Habita is an open and transparent coworking hub based in Istanbul, Turkey. Because a new kind of space needed a new kind of site, Habita built theirs on Kirby, putting its rich API and flexible templating system at the service of a bold, information-rich design. Designer L Daniel Swakman walks us through the nuts and bolts of this breakthrough project.
What makes Habita unique?
The founders of Habita all left corporate jobs to realise their vision of a place where people could come together, pool their knowledge, and hold events — a special place for community and interaction. They wanted the space and the site to reflect these principles of flow and harmony in a modern and culturally meaningful way.
We built Habita’s brand on the rule of thirds. On the site, for example, the logo always sits at the intersection of mathematically arranged colour planes — which is easier said than coded, especially on a responsive page! Content flows freely from one part of the site to the next, reflecting deep into the code of our commitment to fostering collaboration. Kirby’s API was the gateway to this vision.
How important is the site to Habita?
The site is our main interface with the outside world and the primary channel through which Habita reaches out to new members. It is also where “habitans,” the many and diverse members of the community, express their vision.
As a new space, it needed to attract potential members right away while laying the groundwork to host a great deal of content — member pages, blog posts, past and future event photos, and the many unforeseeable artefacts of growth.
Why choose Kirby in the first place?
As an independent designer, I have been using Kirby for years. At a basic level, the back-end is simple enough not to claim too much of my time, and even my basic knowledge of PHP allows me to craft original templates that precisely reflect my vision. Habita’s striking design demanded complete control over the structure of the pages.
Furthermore, not having to deal with a database saves me a lot of grief — and money. I also know that my clients will find their way immediately around the Panel, even when their technical knowledge is severely limited. They are in complete control of their content, and that is a win for the both of us.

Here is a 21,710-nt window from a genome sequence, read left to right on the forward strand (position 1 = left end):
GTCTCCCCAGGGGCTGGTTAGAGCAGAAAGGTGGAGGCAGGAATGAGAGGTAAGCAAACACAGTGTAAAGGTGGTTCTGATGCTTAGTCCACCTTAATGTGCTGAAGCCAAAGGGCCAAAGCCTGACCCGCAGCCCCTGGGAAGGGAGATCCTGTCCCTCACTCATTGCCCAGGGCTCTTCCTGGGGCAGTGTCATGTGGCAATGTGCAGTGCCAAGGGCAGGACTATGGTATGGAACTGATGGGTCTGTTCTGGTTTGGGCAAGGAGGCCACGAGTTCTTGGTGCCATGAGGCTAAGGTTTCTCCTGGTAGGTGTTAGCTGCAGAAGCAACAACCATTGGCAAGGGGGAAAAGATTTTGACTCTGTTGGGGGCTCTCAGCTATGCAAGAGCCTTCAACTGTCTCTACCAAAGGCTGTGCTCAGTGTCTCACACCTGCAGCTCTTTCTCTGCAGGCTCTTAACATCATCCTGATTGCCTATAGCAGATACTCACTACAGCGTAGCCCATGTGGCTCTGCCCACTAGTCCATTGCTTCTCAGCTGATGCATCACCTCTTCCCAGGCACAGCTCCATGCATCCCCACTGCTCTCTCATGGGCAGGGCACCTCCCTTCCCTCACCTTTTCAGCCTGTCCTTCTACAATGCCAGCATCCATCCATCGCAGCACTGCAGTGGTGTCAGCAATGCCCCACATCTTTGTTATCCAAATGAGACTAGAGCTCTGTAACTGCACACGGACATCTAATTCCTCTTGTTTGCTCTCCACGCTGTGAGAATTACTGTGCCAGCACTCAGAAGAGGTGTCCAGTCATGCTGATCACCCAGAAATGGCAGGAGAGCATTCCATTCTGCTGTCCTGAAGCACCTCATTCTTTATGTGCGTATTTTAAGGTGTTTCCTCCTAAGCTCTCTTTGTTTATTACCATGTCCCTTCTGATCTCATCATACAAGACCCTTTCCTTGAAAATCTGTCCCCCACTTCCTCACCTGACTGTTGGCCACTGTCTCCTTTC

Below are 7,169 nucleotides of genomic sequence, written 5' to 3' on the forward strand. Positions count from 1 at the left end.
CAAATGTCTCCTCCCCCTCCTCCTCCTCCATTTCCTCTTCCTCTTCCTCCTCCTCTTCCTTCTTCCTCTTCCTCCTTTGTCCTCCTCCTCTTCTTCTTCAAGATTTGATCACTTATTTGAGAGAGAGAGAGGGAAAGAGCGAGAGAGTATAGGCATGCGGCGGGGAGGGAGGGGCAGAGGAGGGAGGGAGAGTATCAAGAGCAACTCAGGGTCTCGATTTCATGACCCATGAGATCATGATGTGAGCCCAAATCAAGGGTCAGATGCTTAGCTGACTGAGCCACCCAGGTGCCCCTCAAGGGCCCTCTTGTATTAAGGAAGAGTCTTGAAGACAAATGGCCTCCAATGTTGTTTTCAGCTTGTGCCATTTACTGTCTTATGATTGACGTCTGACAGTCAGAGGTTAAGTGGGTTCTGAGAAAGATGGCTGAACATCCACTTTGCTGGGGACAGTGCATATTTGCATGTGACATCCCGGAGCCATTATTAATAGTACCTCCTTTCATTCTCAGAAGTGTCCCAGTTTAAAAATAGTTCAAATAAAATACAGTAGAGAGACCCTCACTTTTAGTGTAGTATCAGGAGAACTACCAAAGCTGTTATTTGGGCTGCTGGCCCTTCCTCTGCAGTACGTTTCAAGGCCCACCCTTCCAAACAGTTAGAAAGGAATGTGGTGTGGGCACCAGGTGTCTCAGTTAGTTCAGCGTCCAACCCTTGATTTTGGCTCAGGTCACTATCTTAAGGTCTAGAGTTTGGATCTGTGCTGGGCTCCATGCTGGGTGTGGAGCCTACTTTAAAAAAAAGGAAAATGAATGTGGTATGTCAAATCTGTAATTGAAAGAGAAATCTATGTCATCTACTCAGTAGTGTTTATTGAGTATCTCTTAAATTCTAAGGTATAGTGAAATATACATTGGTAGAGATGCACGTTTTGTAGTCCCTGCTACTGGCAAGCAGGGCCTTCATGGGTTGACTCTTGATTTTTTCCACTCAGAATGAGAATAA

Of late, I have been deep-diving into the API and its features. To name but one, Content Representations make it easy to import data from anywhere, and I used them extensively on the Habita website to inject blog posts, member information, and event details throughout.
What is the most challenging aspect of building such a site?
Growing is always a challenge! Thanks to Kirby, we were able to expand Habita’s website from a simple one-pager listing all the blog posts to a full-on platform — all the while retaining every bit of the modularity and simplicity I had originally envisioned.
Now that all the modules are in place, the site can be refactored right from the Panel without any extra development work, simply by assembling the modules in new and original ways. As a vision, it is extremely challenging to implement, as it requires devising a visual logic, as opposed to coming up with a collection of static states. Kirby was designed from the ground up for such advanced content management strategies.
What is it like to design on Kirby?
Kirby’s custom fields and straightforward Panel make it possible to start outputting tailored content right away with a few simple PHP commands. No time is lost in coming up with placeholders and intermediary states. This flexibility makes it easy to convert mockups into functional templates from which I can present the client with as little or as much granularity as they require — or can handle! This is especially useful when a project evolves midway through its development.
Every time I design a site on Kirby, I improve my workflow. As a result, I am now confident in my ability to dive right in and iterate quickly on my ideas. This means faster turnaround times for my clients and greater flexibility for me.
What are your favourite Kirby plugins?
I rely on Visual Markdown by Jonas Doebertin and Uniform by mzur. Contact forms are not only very repetitive to design and code, they also happen to be quite painful and difficult to test across the wide range of devices that are in use today — not to mention the seemingly infinite variety of names, email addresses, and character sets that users may legitimately throw at them.
Are you active in the Kirby community today?
Not as much as I would like to be. I do use the forums a lot — they are a great reference! — but I have left only occasional comments. I was drawn to Kirby by its simplicity, and I do not consider myself an expert on its inner workings or on PHP as a language. I’ve learnt to bend it to my will over time — that is all! Still, one lives and learns: who knows what the future might hold?
Thank you for your time, Daniel!
Meet Daniel …
L Daniel Swakman is a ‘Full stack’ web & UI designer, passionate about creating meaningful and legible content experiences through design. Originally from Amsterdam, previously in Istanbul, ocasionally London and currently in Berlin. Europe basically.
Graduated as an architect+urbanist from Delft University of Technology in 2011, found his way into graphic and web design through the opportunity to affect and improve many people’s digital life. Acting in this world means an inevitable link between design and code.
Currently working (part freelancer, part in-house) on UI design of applications, branding & identity, and the overlap between analog and digital graphic design.
Follow Daniel on Twitter: @ldanielswakman